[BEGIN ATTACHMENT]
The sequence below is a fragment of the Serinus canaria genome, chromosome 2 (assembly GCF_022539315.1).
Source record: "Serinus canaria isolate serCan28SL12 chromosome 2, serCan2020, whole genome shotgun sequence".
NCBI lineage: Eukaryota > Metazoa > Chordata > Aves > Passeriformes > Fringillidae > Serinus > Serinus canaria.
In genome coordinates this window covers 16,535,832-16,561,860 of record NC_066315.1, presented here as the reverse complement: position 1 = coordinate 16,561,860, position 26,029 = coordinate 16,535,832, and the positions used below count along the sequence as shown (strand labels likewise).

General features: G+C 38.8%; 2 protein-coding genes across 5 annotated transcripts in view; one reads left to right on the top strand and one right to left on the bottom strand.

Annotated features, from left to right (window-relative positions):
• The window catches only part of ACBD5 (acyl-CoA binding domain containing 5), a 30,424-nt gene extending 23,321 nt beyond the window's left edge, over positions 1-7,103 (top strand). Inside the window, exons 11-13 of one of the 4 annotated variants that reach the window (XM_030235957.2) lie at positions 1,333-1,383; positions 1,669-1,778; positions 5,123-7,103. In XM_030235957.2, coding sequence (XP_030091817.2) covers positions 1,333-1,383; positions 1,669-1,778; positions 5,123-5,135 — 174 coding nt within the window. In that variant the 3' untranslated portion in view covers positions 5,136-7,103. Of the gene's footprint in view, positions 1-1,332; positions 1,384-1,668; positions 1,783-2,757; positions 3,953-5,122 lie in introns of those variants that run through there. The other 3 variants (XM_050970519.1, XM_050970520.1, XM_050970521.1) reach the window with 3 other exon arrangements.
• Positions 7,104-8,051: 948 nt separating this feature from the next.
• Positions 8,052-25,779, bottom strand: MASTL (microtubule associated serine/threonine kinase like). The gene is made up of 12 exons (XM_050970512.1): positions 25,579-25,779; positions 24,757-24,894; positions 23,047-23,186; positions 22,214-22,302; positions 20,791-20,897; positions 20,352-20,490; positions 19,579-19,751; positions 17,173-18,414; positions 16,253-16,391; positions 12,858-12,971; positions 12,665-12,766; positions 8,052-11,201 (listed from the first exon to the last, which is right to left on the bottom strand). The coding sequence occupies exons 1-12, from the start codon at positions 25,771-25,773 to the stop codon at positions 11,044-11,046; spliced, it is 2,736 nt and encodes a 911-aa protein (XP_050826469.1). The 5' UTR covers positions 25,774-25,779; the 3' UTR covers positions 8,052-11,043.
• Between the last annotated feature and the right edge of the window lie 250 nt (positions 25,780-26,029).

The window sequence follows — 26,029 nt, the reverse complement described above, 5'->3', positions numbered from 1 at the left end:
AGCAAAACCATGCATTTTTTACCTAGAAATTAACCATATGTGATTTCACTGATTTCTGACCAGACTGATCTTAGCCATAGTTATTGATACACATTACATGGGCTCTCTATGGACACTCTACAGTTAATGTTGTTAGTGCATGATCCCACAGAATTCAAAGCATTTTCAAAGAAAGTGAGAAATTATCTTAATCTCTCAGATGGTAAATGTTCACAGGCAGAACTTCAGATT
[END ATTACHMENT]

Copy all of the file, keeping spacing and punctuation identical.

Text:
The sequence below is a fragment of the Serinus canaria genome, chromosome 2 (assembly GCF_022539315.1).
Source record: "Serinus canaria isolate serCan28SL12 chromosome 2, serCan2020, whole genome shotgun sequence".
NCBI lineage: Eukaryota > Metazoa > Chordata > Aves > Passeriformes > Fringillidae > Serinus > Serinus canaria.
In genome coordinates this window covers 16,535,832-16,561,860 of record NC_066315.1, presented here as the reverse complement: position 1 = coordinate 16,561,860, position 26,029 = coordinate 16,535,832, and the positions used below count along the sequence as shown (strand labels likewise).

General features: G+C 38.8%; 2 protein-coding genes across 5 annotated transcripts in view; one reads left to right on the top strand and one right to left on the bottom strand.

Annotated features, from left to right (window-relative positions):
• The window catches only part of ACBD5 (acyl-CoA binding domain containing 5), a 30,424-nt gene extending 23,321 nt beyond the window's left edge, over positions 1-7,103 (top strand). Inside the window, exons 11-13 of one of the 4 annotated variants that reach the window (XM_030235957.2) lie at positions 1,333-1,383; positions 1,669-1,778; positions 5,123-7,103. In XM_030235957.2, coding sequence (XP_030091817.2) covers positions 1,333-1,383; positions 1,669-1,778; positions 5,123-5,135 — 174 coding nt within the window. In that variant the 3' untranslated portion in view covers positions 5,136-7,103. Of the gene's footprint in view, positions 1-1,332; positions 1,384-1,668; positions 1,783-2,757; positions 3,953-5,122 lie in introns of those variants that run through there. The other 3 variants (XM_050970519.1, XM_050970520.1, XM_050970521.1) reach the window with 3 other exon arrangements.
• Positions 7,104-8,051: 948 nt separating this feature from the next.
• Positions 8,052-25,779, bottom strand: MASTL (microtubule associated serine/threonine kinase like). The gene is made up of 12 exons (XM_050970512.1): positions 25,579-25,779; positions 24,757-24,894; positions 23,047-23,186; positions 22,214-22,302; positions 20,791-20,897; positions 20,352-20,490; positions 19,579-19,751; positions 17,173-18,414; positions 16,253-16,391; positions 12,858-12,971; positions 12,665-12,766; positions 8,052-11,201 (listed from the first exon to the last, which is right to left on the bottom strand). The coding sequence occupies exons 1-12, from the start codon at positions 25,771-25,773 to the stop codon at positions 11,044-11,046; spliced, it is 2,736 nt and encodes a 911-aa protein (XP_050826469.1). The 5' UTR covers positions 25,774-25,779; the 3' UTR covers positions 8,052-11,043.
• Between the last annotated feature and the right edge of the window lie 250 nt (positions 25,780-26,029).

The window sequence follows — 26,029 nt, the reverse complement described above, 5'->3', positions numbered from 1 at the left end:
AGCAAAACCATGCATTTTTTACCTAGAAATTAACCATATGTGATTTCACTGATTTCTGACCAGACTGATCTTAGCCATAGTTATTGATACACATTACATGGGCTCTCTATGGACACTCTACAGTTAATGTTGTTAGTGCATGATCCCACAGAATTCAAAGCATTTTCAAAGAAAGTGAGAAATTATCTTAATCTCTCAGATGGTAAATGTTCACAGGCAGAACTTCAGATT